Walking down the main streets, facilities such as the Toa Payoh Sports Hall, Toa Payoh Swimming Complex, Toa Payoh Lorong 8 Market and Food Centre, Toa Payoh Methodist Church and many other social spots catering to the diverse needs of residents and visitors can be easily accessed.

Photo Credit: @xy_photo.jpg

The town also benefited from the presence of green spaces and parks. One of the most iconic landmarks is at the Toa Payoh Dragon Playground. Built in 1979, the multi-functional playground is made for families to enjoy the multicolour slides, swing and see-saws. Known for its iconic design, this is one of two remaining playgrounds in Singapore that retain its original sand surface.

Photo Credit: TheSmartLocal

The Chung Hwa Medical Institution is now the headquarters of the Singapore Chinese Physicians’ Association (SCPA), and contains a clinic, research institutes and a college. Established in 1978, the construction of the medical institution was made possible through a remarkable community effort from more than 5,700 taxi drivers and 500 trishaw riders, together with a fundraising campaign. Today, around ninety Traditional Chinese Medicine physicians volunteer their services at the clinic. The institute provides free medicine and herbs under a free clinic operating model and requires only a nominal 50-cents registration fee, ensuring healthcare accessibility for all.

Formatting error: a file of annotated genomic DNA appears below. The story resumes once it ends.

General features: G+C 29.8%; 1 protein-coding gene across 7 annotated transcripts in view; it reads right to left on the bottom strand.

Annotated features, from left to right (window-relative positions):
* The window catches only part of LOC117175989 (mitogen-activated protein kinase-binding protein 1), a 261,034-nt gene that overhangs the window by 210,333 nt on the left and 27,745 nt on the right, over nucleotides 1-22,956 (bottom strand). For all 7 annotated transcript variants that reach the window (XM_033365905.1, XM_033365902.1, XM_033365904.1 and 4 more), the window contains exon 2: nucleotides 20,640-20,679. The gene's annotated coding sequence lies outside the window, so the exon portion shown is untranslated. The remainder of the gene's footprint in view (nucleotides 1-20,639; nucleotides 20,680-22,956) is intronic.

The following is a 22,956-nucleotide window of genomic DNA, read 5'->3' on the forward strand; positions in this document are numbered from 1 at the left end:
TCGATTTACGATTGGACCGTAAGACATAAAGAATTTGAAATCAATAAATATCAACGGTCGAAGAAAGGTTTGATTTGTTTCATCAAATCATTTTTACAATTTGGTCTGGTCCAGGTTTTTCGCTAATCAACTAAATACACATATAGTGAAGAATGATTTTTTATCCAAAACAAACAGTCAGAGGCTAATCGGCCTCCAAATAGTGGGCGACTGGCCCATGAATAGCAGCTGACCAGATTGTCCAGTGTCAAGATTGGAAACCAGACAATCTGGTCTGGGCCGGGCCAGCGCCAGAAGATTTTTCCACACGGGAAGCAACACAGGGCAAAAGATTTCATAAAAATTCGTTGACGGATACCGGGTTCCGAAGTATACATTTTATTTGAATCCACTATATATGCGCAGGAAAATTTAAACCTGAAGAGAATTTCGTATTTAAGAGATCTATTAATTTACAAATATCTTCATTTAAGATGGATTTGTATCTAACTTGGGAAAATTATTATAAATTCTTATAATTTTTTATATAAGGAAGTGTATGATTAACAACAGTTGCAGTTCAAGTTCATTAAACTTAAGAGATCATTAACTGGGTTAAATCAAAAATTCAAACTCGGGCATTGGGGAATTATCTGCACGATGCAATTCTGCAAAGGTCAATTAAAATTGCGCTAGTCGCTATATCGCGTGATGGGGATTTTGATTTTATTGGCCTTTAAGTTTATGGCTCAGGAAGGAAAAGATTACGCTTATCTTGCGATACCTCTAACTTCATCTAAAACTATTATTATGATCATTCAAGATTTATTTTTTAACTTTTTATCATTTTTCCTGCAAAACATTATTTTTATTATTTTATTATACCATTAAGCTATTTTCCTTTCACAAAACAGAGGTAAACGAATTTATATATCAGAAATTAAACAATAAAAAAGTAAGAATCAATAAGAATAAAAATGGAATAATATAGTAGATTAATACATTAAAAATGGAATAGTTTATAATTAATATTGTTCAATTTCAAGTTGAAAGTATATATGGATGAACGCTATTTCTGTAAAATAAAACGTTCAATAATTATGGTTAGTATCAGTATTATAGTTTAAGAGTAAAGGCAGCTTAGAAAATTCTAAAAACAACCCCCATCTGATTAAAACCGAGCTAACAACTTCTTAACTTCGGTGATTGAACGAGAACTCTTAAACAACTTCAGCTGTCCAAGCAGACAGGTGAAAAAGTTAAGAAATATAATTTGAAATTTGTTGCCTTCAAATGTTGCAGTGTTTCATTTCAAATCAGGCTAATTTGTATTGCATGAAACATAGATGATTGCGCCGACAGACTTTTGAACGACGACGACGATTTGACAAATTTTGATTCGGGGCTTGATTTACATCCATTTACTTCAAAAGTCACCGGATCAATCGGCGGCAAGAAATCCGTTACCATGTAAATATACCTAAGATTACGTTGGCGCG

Chung Hwa Medical Institution (front)
Photo Credit: National Heritage Board

The Toa Payoh Lorong 8 Market and Food Centre is a bustling hub for residents and visitors to enjoy a wide variety of affordable and delicious hawker food.  Visitors can find a plethora of mouth-watering dishes, including traditional favourites like chicken rice, char kway teow, Hokkien mee, satay, roti prata, and many more. In recent years, the market underwent a major renovation to upgrade its facilities and improve the overall dining experience.

Toa Payoh Lorong 8
Photo Credit: the Housing & Development Board (HDB)

The Toa Payoh Vegetable Night Market, one of Toa Payoh’s best-kept secrets, was known for its vibrant atmosphere and wide variety of fresh produce, seafood, and cooked food stalls. As the sun sets, farmers would drive into the town centre and drop off carts of locally grown vegetables, fruits, meats, seafood, and other food items at affordable prices for the community. From August 2023, the night market ceased operations as authorities decided to shut down the venue to make way for new housing developments in the area. Despite the closing down, the night market will always be a place that holds its community together as it was part of our heritage, culture, and history.

Photo Credit: The Straits Times

By fostering a sense of belonging, encouraging community participation, and providing a place for people to interact and collaborate, these efforts help to maintain the strong community bonds and social cohesion that have been a hallmark of the Toa Payoh’s kampong spirit. 

Toa Payoh stands as a shining example of how tradition and progress can coexist harmoniously, creating a vibrant and inclusive society. As we continue to embrace innovation and development, let us not forget the importance of preserving our cultural roots and think about how Toa Payoh's kampong spirit can inspire us to cultivate stronger community connections in our own lives.